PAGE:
Help - my child's nose keeps bleeding!
We all know that children occasionally have nosebleeds. In most cases they are no more than a minor inconvenience, but nevertheless it can be worrying as a parent to see our child bleeding! What can we do to manage nosebleeds when they happen, and how can they be reduced?
First aid for nosebleeds
Nosebleeds (also known as epistaxis) are very common in children. It's important to remember that it is very rare for children's nosebleeds to represent a significant health problem. Most of the time, good first aid technique and some simple treatments are enough to make them more manageable.
If your child has a nosebleed, don't panic. Keep them calm and sit them down with their head slightly bent forward. Squeeze the widest, softest part of the nose (right at the bottom), completely closing the nose, and don't let go for 10-15 minutes. Some people have been taught to squeeze the upper bony bridge of the nose, but this is ineffective.
It is important to stay calm and not to let go of the nose prematurely, to give the blood a chance to clot. Placing an ice pack on the forehead can also help if your child will allow it. If a nosebleed won't stop after 30 minutes, you should take your child to the nearest Emergency Department.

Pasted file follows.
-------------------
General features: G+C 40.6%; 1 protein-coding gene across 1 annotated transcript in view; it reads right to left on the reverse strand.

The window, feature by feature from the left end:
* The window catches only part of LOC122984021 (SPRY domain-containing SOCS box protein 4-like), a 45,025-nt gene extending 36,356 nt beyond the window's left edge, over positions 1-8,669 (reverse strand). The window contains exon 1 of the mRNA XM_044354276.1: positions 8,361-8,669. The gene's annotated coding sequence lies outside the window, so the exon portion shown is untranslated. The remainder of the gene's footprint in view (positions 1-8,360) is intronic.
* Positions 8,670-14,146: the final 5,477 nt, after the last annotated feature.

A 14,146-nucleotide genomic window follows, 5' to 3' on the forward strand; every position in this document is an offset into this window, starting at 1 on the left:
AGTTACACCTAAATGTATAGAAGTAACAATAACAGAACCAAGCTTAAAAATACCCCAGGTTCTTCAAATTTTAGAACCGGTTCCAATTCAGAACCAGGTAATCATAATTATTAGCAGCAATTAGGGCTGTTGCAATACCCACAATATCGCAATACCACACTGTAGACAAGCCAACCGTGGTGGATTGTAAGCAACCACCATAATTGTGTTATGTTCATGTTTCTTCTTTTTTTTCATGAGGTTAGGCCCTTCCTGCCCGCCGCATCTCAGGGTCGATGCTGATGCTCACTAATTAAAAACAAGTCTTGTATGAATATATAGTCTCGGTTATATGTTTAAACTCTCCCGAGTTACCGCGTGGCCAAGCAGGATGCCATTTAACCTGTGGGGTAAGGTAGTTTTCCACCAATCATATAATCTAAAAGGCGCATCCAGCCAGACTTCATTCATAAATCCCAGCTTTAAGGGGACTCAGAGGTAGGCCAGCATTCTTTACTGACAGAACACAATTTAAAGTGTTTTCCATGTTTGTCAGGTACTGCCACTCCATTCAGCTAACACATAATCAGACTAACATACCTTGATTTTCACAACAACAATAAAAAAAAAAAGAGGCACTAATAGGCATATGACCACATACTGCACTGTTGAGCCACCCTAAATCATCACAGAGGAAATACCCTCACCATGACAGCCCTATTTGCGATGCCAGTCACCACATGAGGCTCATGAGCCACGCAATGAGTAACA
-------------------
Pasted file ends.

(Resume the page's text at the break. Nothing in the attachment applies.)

What can be done about frequent nosebleeds?
It is unusual for a single nosebleed in a child to be severe enough to attend hospital as an emergency. If your child is having nosebleeds more frequently (e.g. at least weekly), it may be worthwhile seeking help. Your doctor will ensure you are performing first aid correctly, and may occasionally suggest some blood tests (although these are frequently normal).
The first and simplest treatment for frequent nosebleeds is a course of nasal ointment (e.g. Naseptin). This moisturises the nose and reduces colonisation by certain bacteria, allowing the delicate lining of the nose to heal. Your doctor should demonstrate how to administer the ointment for best effect. If the nose is very dry (for example in cold weather), it can help to use Vaseline or a similar ointment on a more regular basis.
If good first aid and nasal ointments have been tried, but your child is still having frequent nosebleeds, it can help to see a specialist. It can be helpful to check your child's haemoglobin levels and clotting with a blood test. An ENT specialist can examine the nose, and in many cases, can cauterise a small area inside the nose where most nosebleeds originate.
Cauterising the nose is quick (less than a minute), simple, and tolerable even for quite young children. Local anaesthetic spray or solution can be used inside the nose so that the only sensation during the procedure is a mild tingly feeling. It does not work in all patients, and can sometimes only work temporarily. If your child is not able to tolerate cauterisation, or if cauterisation fails, the next step is to consider examining the nose under a general anaesthetic (asleep). Small blood vessels inside the nose can be precisely targeted using small electric instruments called bipolar forceps.